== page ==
To summarise: bitcoin is no longer being used in one of its more significant capacities (as a medium of transaction on underground websites), about 600 companies amongst the millions around have started accepting bitcoin as payment, and a testifier at a senate committee hearing gave an opinion.
I’m just not sure that the information there justifies this:
So maybe the new information could have something to do with general perception? I guess that as more people start to acquire bitcoin, the more willing vendors will be to accept it, the more usable it becomes, the more people will want it, and so on.
But because it’s new, any dramatic shifts in value will likely scare people off.
That is: if the process happens organically, then there’s a chance of success. But if there is an attempt to speculate on the premise that the process will happen organically, then you get an entirely non-organic chain of events taking place. It’s a bit self-defeating, agreed – but my question: when a BTC is trading at above $1000, how is it going to generate mass appeal? Sure, you can talk about millicoins (mBTC = 0.01 BTC), microcoins (μBTC = 0.000001 BTC) and a “satoshi” (0.000000001 BTC) – but humans are not good at dealing with decimal places.
We like whole integers.
So is it a bubble, then?
I’m not a general fan of neck on the line – but why not risk a little humble pie here? After all, it’s not like I’m deviating from my stock-standard position: “invest in productive assets”.
The trouble is: bitcoin is actually a really great idea. I think it works. I think it’s safer than normal money. I would actually prefer to use it as a medium of exchange.
But like many great ideas, it can be ruined by a lack of moderation. And what we’re seeing in that graph up there is a vast amount of speculation: to put it bluntly, no one is buying bitcoins to spend them at Baidu.
And if you’re not convinced, here is a website worth visiting: “blockchain.info’s largest recent bitcoin transactions”. Scroll down to the bottom, to the biggest transactions that have taken place of late. Click on the “addresses” (those would be the bitcoin users), and view their transaction histories.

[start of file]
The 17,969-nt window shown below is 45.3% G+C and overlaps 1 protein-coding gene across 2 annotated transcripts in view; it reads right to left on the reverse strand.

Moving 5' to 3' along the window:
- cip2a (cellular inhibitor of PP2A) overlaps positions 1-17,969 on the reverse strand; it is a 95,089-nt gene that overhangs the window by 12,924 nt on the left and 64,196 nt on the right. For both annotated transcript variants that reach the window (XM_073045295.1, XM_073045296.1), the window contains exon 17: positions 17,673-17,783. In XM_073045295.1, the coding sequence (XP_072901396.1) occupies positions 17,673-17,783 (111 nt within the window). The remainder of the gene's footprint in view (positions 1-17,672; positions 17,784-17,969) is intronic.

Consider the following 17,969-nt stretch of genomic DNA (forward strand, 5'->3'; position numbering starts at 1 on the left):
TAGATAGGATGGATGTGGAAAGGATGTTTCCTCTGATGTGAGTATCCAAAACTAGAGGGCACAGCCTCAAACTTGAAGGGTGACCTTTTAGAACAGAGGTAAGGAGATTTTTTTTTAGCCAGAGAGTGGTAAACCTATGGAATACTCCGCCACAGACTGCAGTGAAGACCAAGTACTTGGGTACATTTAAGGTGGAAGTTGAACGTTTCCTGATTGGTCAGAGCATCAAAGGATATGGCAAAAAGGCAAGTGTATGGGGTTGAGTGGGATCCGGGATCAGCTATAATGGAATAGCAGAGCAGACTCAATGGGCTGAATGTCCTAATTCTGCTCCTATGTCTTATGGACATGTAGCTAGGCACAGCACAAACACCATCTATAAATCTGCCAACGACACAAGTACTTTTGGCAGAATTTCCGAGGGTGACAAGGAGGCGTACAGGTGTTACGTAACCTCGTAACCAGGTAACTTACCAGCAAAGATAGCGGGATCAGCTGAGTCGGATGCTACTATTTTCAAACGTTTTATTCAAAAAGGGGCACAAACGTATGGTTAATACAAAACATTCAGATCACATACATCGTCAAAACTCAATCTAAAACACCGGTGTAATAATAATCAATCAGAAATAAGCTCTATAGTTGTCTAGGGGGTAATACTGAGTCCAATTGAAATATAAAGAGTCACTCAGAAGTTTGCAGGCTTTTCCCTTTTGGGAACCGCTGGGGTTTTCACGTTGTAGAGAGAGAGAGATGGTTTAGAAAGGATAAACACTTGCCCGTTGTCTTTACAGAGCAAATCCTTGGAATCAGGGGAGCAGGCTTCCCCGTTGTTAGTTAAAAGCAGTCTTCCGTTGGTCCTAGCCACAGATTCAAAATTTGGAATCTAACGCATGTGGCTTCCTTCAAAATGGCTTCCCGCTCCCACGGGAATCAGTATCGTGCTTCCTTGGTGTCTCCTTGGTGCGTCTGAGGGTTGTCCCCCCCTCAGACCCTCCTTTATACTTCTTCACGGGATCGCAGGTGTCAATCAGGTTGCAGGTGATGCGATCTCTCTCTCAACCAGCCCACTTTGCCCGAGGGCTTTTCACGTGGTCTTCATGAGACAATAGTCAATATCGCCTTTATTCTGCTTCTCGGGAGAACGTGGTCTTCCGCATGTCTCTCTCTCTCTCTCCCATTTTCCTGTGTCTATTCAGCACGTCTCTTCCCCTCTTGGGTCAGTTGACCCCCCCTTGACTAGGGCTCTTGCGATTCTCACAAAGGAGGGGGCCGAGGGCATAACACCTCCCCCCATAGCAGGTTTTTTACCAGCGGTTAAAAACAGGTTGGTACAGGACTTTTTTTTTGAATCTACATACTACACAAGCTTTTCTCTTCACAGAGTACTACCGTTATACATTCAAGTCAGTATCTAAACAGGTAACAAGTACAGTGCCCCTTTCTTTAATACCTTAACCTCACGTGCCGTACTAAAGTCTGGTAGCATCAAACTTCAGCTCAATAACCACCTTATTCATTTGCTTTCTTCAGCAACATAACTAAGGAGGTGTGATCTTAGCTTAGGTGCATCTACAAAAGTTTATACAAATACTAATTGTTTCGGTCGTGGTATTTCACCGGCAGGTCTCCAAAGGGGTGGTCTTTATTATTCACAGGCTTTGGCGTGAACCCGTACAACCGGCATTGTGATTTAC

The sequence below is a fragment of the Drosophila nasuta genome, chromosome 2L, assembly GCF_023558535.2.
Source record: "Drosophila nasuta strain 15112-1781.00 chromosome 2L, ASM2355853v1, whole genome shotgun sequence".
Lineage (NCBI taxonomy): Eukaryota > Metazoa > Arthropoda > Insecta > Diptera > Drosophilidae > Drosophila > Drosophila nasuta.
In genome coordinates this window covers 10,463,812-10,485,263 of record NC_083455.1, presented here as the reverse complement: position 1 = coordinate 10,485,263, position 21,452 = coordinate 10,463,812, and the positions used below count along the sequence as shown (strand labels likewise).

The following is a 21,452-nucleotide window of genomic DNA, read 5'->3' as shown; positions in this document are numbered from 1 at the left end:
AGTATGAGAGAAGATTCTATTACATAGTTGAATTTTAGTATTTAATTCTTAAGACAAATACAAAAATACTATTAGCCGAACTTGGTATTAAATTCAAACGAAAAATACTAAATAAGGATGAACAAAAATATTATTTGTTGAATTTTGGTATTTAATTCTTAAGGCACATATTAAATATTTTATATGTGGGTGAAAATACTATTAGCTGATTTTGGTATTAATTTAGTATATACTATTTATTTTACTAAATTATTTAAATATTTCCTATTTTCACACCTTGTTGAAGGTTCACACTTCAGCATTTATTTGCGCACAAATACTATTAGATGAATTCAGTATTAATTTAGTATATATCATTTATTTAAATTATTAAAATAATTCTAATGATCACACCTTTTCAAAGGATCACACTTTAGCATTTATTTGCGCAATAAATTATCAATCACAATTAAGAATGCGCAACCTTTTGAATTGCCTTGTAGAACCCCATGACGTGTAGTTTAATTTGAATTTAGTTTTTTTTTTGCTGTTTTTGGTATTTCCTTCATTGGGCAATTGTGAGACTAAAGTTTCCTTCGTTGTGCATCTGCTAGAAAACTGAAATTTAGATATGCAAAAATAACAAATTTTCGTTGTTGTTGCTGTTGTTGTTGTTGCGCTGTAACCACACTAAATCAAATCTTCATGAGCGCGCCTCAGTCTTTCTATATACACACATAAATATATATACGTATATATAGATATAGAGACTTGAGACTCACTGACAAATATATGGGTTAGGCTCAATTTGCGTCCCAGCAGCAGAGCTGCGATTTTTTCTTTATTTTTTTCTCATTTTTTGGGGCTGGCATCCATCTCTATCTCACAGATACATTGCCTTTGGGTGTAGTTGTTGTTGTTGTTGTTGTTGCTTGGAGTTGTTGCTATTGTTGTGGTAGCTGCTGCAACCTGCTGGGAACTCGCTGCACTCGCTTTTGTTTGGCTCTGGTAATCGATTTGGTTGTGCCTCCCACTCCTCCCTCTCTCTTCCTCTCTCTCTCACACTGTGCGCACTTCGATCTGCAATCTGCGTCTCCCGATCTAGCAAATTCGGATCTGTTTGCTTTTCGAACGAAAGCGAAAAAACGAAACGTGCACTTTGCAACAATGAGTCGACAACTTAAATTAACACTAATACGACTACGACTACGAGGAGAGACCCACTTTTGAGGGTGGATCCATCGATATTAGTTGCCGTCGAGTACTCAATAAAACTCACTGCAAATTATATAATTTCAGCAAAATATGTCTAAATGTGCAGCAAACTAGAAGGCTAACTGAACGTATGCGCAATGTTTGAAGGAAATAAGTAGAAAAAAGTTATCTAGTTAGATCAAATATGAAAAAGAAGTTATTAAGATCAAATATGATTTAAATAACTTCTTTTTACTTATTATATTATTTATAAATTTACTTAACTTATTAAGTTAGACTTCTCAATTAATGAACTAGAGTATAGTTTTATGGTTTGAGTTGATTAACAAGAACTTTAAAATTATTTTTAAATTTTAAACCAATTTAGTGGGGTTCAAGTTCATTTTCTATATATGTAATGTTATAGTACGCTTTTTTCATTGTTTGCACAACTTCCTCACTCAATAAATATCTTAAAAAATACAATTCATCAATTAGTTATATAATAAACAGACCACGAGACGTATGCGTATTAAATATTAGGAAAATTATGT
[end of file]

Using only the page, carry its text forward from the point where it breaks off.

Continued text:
What you’ll notice is a whole lot of buying a large amount of bitcoin at 00:17 and selling them at 00:41. And if you follow the guy that bought at 00:41, you’ll see him selling an hour later.
That’s a whole lot of buying and selling for big numbers. Looks like a craze to me.
On the plus side – if/when bitcoin crashes, there’s no need for any government bailouts!
Caustic Pop November 28, 2013 at 09:00
I touch on the self-defeating nature of the Bitcoin rally to its long-term ascendancy in this piece:http://www.mises.co.za/2013/05/bitcoin-humble-harbinger-of-monetary-revolution/
Specifically, “The irony is the more valuable Bitcoins become the more likely they would be subject to volatility from speculation and hoarding, not to mention heightened risks of fraud and governmental intervention. These factors not only hamper the confidence users and potential users would have with the currency, but the exchange rate volatility would make it difficult to price in Bitcoin reliably, a major hindrance in using the currency and the prices it imbues for the purposes of economic calculation.”Reply
Jayson November 29, 2013 at 07:13
Thanks for directing me to that article, Gareth! I enjoyed it – although it would be interesting to read an update on your thoughts now that we’re 6 months down the line?Reply
Caustic Pop December 2, 2013 at 11:39
Pretty much the same, to be honest. Bitcoin’s greatest nemesis remains its own “success” in terms of becoming very valuable. Hoarding, speculation, theft, fraud, government attention… In any case, I see now that there’re plenty of other digital “coins” popping up. Ex uno plures indeed 🙂Reply